Configuring Bidirectional PIM

Problem

You want to use Bidirectional PIM to improve efficiency of your sparse-mode multicast network.

Solution

To use Bidirectional PIM, you must configure all of the routers in your network to support this method of building multicast forwarding trees. The RP configuration looks like this:

Router-RP1#configure terminal 
Enter configuration commands, one per line. End with CNTL/Z.
Router-RP1(config)#ip multicast-routing
Router-RP1(config)#ip pim bidir-enable
Router-RP1(config)#ip pim rp-address 192.168.12.1 bidir
Router-RP1(config)#ip pim rp-candidate Loopback0 group-list 15 bidir
Router-RP1(config)#ip pim bsr-candidate Loopback0 1
Router-RP1(config)#access-list 15 permit 239.5.5.0 0.0.0.255
Router-RP1(config)#access-list 15 deny any
Router-RP1(config)#interface Loopback0
Router-RP1(config-if)#ip address 192.168.12.1 255.255.255.255
Router-RP1(config-if)# ip pim sparse-mode
Router-RP1(config-if)#exit
Router-RP1(config)#interface FastEthernet0/0
Router-RP1(config-if)#ip address 192.168.1.1 255.255.255.0
Router-RP1(config-if)#ip pim sparse-mode
Router-RP1(config-if)#exit
Router-RP1(config)#interface Serial1/0
Router-RP1(config-if)#ip address 192.168.2.5 255.255.255.252
Router-RP1(config-if)#ip pim sparse-mode
Router-RP1(config-if)#exit
Router-RP1(config)#end
Router-RP1#

And the other multicast routers in this network will be configured to use Bidirectional PIM for this RP, as follows:

Router1#configure terminal 
Enter configuration commands, one per line. End with CNTL/Z.
Router1(config)#ip multicast-routing
Router1(config)#ip pim bidir-enable
Router1(config)#ip pim rp-address 192.168.12.1 bidir
Router1(config)#interface FastEthernet0/0
Router1(config-if)#ip address 192.168.1.2 255.255.255.0
Router1(config-if)#ip pim sparse-mode
Router1(config-if)#interface Serial1/0
Router1(config-if)#ip address 192.168.3.5 255.255.255.252
Router1(config-if)#ip pim sparse-mode
Router1(config-if)#end
Router1#

 

Discussion

As we mentioned in the Introduction to this chapter, Bidirectional PIM is closely related to PIM-SM, but with a different method for building the multicast forwarding path from the source to the RP. In most cases, the actual path used by Bidirectional PIM will be identical to the path used by PIM-SM.

However, there are two key practical differences between PIM-SM and Bidirectional PIM. First, where PIM-SM must use unicast Registration packets to introduce a new multicast stream to the RP, Bidirectional PIM uses native multicasts and pre-builds the multicast tree to the RP. And second, PIM-SM can, after a multicast source has been sending packets for a predetermined period of time, revert to a source-rooted tree, eliminating the RP function. Bidirectional PIM does not have this capability, and barring changes in the network topology, will keep the same multicast forwarding tree for as long as the source continues to send packets.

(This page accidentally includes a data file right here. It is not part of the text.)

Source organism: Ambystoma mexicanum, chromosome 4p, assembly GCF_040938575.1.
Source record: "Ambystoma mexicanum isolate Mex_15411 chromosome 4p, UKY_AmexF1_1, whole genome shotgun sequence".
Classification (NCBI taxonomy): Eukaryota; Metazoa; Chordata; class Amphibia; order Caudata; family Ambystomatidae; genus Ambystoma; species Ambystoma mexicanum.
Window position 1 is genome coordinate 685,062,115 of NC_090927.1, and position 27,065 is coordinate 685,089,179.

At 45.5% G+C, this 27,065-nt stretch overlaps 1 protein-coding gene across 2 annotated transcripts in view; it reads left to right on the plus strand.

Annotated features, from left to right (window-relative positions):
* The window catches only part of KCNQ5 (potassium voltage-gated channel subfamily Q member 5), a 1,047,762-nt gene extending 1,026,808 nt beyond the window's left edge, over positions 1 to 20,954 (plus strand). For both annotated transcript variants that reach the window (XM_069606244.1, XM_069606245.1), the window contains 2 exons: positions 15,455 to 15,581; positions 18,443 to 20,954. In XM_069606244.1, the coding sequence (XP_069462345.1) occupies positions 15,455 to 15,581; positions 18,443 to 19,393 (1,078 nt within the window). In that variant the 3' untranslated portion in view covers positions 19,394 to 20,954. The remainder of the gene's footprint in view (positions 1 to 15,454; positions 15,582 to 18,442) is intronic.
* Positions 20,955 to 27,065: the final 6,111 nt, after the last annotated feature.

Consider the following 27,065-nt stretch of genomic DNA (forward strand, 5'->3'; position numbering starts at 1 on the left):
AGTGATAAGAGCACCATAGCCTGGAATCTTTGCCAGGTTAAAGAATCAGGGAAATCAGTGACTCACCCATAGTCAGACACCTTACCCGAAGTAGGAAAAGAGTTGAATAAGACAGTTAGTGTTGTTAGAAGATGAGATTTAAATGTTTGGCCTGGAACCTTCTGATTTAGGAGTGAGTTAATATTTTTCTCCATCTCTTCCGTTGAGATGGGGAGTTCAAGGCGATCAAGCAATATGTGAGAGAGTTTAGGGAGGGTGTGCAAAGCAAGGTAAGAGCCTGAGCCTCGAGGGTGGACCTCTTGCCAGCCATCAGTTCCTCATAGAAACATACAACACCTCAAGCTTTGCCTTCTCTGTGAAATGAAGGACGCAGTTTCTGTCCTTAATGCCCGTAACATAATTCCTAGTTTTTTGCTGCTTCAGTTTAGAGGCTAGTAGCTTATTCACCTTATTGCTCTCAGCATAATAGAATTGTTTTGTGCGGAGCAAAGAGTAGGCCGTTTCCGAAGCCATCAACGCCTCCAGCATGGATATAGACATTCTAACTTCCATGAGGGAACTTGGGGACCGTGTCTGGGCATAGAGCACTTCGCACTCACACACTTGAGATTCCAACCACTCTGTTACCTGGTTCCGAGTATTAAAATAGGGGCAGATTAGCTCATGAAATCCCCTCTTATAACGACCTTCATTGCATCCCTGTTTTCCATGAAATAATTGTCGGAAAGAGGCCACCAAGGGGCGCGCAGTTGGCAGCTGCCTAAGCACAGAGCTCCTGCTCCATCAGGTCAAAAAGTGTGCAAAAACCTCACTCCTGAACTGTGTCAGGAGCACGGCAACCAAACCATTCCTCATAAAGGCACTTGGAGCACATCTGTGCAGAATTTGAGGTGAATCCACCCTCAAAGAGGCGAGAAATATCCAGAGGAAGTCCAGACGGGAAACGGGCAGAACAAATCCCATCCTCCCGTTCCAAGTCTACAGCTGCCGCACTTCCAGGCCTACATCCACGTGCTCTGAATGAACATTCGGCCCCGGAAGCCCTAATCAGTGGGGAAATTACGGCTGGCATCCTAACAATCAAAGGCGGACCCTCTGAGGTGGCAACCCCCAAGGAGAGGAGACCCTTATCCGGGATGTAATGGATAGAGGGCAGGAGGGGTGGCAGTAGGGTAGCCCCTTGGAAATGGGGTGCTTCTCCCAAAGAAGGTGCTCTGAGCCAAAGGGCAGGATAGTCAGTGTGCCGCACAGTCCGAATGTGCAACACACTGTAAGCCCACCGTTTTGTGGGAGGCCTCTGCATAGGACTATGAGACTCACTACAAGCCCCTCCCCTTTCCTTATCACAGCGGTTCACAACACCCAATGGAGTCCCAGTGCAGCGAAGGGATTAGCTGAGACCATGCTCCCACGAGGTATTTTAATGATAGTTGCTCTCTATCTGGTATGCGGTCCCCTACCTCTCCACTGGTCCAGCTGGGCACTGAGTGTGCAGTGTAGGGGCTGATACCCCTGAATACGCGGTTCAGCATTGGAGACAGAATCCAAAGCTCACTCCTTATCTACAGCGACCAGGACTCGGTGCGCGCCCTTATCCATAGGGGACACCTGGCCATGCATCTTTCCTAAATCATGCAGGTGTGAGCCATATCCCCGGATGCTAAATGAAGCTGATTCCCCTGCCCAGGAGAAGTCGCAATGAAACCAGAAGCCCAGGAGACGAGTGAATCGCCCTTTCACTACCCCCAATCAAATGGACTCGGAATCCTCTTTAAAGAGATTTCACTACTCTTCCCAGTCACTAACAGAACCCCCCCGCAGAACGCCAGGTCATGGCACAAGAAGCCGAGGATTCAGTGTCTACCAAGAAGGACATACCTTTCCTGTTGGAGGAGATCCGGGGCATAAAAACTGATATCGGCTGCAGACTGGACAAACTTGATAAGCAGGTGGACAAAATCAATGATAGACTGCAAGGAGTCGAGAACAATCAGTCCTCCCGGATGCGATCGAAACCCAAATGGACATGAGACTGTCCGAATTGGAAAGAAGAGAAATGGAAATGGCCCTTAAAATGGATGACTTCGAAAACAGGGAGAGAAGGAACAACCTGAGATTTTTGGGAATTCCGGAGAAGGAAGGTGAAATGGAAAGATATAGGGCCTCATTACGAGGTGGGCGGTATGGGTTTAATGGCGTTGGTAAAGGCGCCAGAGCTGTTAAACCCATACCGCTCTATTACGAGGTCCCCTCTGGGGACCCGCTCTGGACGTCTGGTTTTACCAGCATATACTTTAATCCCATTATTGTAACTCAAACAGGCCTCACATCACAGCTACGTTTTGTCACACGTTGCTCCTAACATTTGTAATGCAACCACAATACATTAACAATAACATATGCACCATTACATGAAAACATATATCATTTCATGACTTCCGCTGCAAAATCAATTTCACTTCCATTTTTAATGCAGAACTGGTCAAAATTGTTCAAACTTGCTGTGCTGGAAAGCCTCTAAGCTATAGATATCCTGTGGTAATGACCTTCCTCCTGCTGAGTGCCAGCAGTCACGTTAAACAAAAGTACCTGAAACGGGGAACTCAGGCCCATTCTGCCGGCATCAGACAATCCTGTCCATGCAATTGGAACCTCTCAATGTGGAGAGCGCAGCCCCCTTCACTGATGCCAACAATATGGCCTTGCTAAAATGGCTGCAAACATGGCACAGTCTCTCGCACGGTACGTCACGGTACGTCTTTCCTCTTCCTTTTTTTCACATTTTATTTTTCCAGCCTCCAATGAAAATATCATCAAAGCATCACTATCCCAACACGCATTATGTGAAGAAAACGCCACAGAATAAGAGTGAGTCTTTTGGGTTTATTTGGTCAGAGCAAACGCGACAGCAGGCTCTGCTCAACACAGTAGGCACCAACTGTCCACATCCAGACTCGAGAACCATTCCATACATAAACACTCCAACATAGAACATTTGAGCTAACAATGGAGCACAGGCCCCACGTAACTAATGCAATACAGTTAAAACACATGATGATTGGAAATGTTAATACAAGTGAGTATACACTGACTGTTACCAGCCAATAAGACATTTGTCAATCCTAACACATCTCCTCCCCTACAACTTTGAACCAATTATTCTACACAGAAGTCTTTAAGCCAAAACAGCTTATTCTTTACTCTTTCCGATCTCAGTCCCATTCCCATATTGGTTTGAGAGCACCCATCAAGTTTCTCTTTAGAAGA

If you plan to use this feature, it is important to remember that all of the routers in the network, including the RP, must be configured to support Bidirectional PIM. You do this by first enabling Bidirectional PIM mode, and specifying any statically configured RPs using the bidir option. These are global configuration commands:

Router1(config)#ip pim bidir-enable
Router1(config)#ip pim rp-address 192.168.12.1 bidir

On the RP you must also enable Bidirectional PIM by using the same bidir-enable command, and you must specify the bidir option on the rp-candidate command:

Router-RP1(config)#ip pim bidir-enable
Router-RP1(config)#ip pim rp-address 192.168.12.1 bidir
Router-RP1(config)#ip pim rp-candidate Loopback0 group-list 15 bidir

You will get very odd behavior if you configure some of your routers for Bidirectional PIM support and others for PIM-SM (regardless of whether you use AutoRP or BSR for locating the RP). If a Bidirectional PIM router initiates a new multicast source, it will attempt to reach the RP using multicast packets. Unfortunately, any upstream routers that are not running Bidirectional PIM will not have a pre-built Bidirectional tree rooted at the RP, and the multicast packets will not arrive.

Since Bidirectional PIM became available in IOS level 12.2, if you have a mixture of IOS levels that includes earlier releases, you cannot use this feature in your network.

Note that in these examples we have used BSR to locate the RP, as in Recipe 23.2. We did this because it is somewhat simpler conceptually to see the interfaces configured in sparse mode. However, we could just as easily have used AutoRP for RP discovery, as in Recipe 23.3. In this case, the key is to configure the RP to advertise itself as bidirectional when it sends RP announcement packets:

Router-RP1(config)#ip pim send-rp-announce loopback0 scope 16 group-list 15 bidir
Router-RP1(config)#ip pim send-rp-discovery scope 16

And you must also configure all of the interfaces in sparse-dense mode, as we did in Recipe 23.3.

It is important to remember that Bidirectional PIM creates an RP rooted multicast tree for each RP. If you have more than one RP, then the protocol creates a separate forwarding tree for each RP (not one for each group). This also implies that you can configure a mixture of Bidirectional PIM and PIM-SM RPs, with different multicast groups using different tree construction protocols depending on which RP they use. Furthermore, if you use AutoRP and sparse-dense mode, the routers will resort to dense mode by default for any multicast groups that do not have an RP. So it is actually possible to mix all three flavors of PIM in a single network, although we don't generally recommend this approach, as it will make troubleshooting more complicated.

See Also

Recipe 23.2; Recipe 23.3





Cisco IOS Cookbook
Cisco IOS Cookbook (Cookbooks (OReilly))
ISBN: 0596527225
EAN: 2147483647
Year: 2004
Pages: 505
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